How To Build A Quiet PC (Page 2)

Photos and writeup by Trevor Freeman.

Intel Core2Duo E6300 Processor with 4GB of Kingston Memory The Scythe Ninja CPU cooler turned out to be a complete waste of money! The mounting brackets did not hold the massive heatsink securely to the motherboard. Plus, the heatsink was so tall that it blocked the flow of air to the rear case fan. It wasn't long before I switched to the stock Intel heatsink fan, which I discovered was pretty darn quiet after all!

For a while I had the Scythe fan mounted in the front of the case as an air intake fan. This was eventually removed when I sold the CPU cooler and I replaced it with an Antec Tri-Cool 120mm fan.

Another problem was that the beige DVD drive looked very out of place in the glossy white case. I quickly remedied the situation by removing and painting the faceplate with a 99-cent can of gloss white spray paint from Wal-Mart. The color is a near-perfect match!

Despite the hundreds of great reviews, I did not like the LCD monitor I purchased. The Hanns-G 19" widescreen monitor just did not look right to me. I made sure to connect it using the DVI cable and set it to the correct resolution. After adjusting the brightness and contrast settings to my liking, I still wasn't happy with how the screen looked. I ran a few color calibration programs and adjusted the Gamma and Brightness but it still gave me a headache to look at the screen for prolonged periods of time. After the first week, I gave up and went back to my old 17" Trinitron CRT monitor.

Setting up both computers Something about the new monitor was killing my eyes, and NewEgg would not accept it for return unless it had 7 or more dead pixels! So I put the monitor up for sale on eBay and sold it as gently used for $150 dollars at a net loss of $20. This goes to show that you cannot always trust reviews, even though this monitor had hundreds of positive ones.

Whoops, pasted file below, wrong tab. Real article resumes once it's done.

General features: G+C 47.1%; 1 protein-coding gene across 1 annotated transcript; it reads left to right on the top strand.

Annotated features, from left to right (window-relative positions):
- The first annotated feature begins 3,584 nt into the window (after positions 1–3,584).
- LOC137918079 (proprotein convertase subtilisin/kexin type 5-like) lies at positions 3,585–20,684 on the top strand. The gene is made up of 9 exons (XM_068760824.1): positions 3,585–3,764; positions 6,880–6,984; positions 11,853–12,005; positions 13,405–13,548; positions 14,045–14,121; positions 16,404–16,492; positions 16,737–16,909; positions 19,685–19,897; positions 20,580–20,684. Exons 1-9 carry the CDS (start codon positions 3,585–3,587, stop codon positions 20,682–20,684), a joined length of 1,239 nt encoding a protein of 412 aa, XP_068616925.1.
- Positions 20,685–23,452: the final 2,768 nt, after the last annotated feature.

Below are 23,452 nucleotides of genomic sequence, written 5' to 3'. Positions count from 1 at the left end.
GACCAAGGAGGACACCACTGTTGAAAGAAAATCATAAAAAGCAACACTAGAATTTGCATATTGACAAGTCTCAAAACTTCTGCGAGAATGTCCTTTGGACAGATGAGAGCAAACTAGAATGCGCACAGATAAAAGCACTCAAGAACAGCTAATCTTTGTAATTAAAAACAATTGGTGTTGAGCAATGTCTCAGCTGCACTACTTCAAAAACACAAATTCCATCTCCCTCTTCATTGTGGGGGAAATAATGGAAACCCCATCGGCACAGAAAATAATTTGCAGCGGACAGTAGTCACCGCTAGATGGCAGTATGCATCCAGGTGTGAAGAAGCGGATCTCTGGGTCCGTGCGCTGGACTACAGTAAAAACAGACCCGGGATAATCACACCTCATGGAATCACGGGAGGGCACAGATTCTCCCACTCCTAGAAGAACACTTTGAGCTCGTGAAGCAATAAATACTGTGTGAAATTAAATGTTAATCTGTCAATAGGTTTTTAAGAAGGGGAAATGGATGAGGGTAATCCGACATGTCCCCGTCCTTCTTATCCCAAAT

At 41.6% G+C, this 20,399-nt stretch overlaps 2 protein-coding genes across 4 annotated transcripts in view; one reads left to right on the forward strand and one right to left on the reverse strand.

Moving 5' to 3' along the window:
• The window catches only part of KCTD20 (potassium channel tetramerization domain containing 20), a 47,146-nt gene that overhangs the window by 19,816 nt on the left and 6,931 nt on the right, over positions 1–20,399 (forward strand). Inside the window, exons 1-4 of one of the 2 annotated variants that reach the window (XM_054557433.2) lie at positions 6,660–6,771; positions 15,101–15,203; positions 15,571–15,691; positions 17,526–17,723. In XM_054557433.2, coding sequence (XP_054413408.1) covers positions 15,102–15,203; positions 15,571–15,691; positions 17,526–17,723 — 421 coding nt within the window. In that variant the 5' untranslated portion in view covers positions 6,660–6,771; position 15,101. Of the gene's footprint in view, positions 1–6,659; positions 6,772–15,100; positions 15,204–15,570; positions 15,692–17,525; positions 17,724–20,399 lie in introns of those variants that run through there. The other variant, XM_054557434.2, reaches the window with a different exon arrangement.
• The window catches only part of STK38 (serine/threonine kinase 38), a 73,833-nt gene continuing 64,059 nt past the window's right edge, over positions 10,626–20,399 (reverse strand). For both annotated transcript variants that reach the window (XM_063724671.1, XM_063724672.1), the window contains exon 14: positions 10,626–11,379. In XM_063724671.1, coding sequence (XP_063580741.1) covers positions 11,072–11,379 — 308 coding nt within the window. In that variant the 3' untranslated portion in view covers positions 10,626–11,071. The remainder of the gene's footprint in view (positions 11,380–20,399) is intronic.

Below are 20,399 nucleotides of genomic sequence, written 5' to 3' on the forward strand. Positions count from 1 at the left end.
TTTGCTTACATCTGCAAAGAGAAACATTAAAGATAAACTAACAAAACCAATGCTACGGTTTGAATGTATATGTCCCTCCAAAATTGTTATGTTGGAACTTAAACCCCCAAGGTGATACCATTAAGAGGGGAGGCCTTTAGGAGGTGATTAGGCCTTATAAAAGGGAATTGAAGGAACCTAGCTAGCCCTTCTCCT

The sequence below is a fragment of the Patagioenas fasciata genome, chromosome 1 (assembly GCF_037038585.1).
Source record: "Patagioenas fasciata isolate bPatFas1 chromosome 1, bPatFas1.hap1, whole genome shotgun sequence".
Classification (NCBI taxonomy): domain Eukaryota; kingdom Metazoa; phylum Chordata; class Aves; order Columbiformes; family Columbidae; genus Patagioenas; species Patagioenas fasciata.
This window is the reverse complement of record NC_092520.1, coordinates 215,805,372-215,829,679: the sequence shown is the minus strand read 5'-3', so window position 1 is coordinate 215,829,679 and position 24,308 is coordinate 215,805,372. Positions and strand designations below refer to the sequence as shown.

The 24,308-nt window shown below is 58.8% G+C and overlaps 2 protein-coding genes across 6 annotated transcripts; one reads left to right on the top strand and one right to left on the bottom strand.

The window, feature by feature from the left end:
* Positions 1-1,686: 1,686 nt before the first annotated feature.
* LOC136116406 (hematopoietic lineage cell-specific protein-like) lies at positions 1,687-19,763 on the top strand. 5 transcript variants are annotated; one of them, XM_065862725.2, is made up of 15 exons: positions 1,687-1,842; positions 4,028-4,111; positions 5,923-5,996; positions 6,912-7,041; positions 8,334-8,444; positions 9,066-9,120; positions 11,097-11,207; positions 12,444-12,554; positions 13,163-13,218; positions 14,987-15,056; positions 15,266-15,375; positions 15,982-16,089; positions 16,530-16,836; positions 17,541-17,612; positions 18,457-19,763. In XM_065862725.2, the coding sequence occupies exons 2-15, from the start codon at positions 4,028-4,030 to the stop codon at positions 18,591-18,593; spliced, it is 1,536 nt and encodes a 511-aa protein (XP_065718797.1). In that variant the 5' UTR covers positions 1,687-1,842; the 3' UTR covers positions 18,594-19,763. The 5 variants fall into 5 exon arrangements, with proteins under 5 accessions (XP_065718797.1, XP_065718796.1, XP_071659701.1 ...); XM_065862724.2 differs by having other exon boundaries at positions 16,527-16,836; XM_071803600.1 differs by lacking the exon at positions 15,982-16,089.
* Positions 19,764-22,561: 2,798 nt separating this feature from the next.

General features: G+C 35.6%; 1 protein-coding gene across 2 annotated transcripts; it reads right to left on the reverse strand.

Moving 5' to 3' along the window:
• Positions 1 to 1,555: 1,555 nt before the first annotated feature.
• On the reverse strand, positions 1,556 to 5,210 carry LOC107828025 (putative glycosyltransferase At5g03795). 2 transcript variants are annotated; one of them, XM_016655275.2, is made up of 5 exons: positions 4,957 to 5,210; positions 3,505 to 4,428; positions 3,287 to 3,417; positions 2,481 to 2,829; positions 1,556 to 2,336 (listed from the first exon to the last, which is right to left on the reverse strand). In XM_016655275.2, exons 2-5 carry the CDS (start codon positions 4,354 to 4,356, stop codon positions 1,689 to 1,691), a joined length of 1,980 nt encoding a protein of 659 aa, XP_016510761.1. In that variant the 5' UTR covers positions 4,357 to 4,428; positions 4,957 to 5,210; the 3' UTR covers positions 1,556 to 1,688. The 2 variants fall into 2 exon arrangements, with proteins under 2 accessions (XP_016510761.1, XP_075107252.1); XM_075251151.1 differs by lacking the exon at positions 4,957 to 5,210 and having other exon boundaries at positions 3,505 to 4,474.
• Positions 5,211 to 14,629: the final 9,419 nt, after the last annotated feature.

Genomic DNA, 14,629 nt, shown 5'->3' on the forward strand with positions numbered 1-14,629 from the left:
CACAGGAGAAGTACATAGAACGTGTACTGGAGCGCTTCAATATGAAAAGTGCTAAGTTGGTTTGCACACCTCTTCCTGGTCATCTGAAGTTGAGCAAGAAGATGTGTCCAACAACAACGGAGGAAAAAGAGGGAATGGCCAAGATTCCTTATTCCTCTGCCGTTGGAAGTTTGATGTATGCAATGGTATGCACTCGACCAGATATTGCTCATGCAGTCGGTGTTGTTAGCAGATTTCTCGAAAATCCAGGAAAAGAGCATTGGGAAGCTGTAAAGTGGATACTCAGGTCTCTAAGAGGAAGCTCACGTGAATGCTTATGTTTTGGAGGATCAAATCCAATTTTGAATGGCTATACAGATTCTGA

Besides the monitor, I continued to use several other parts from my old Dell computer including the Altec Lansing ADA885 4.1 channel speakers, the HP PSC 1610 printer, and APC Back-UPS 500 surge protector. Over time, most of these would be replaced as well.

By July of 2008, the computer had been running smoothly for nearly a year. My Motorola Surfboard 4200 cable modem from 2003 stopped working and was replaced with a new Motorola Surfboard 5101 modem. Around the same time, I added an Airlink 101 AR525W wireless router and set up a home network with our other computer and Xbox 360. My APC Back-Ups 500 also kicked the bucket after eight years of faithful service, and I replaced it with an APC BE750BB Uninterruptible Power Supply (UPS).

My computer setup as of December 2009 In April of 2009 my beloved Altec Lansing ADA885 speakers became stuck in headphone mode and no amount of fiddling, banging, and tinkering with them would bring them back to life. Until I can fix them or find a suitable replacement, I am using a pair of ElectroVoice TS8-2 speakers with a stereo amplifier that I picked up at Goodwill. Here is a revised table of expenses for the Quiet PC as of December 2009.

In 2009 I added a 1.0TB SATA hard drive, an additional 2GB of memory, and a new wireless keyboard/mouse combo to the Quiet PC. In its current configuration, this is the best computer I've ever had. I feel like I have accomplished all of my goals in building my new quiet computer. Thanks for reading!

-Trevor Freeman
Created: 19 August 2007
Revised: July 2008, December 2009


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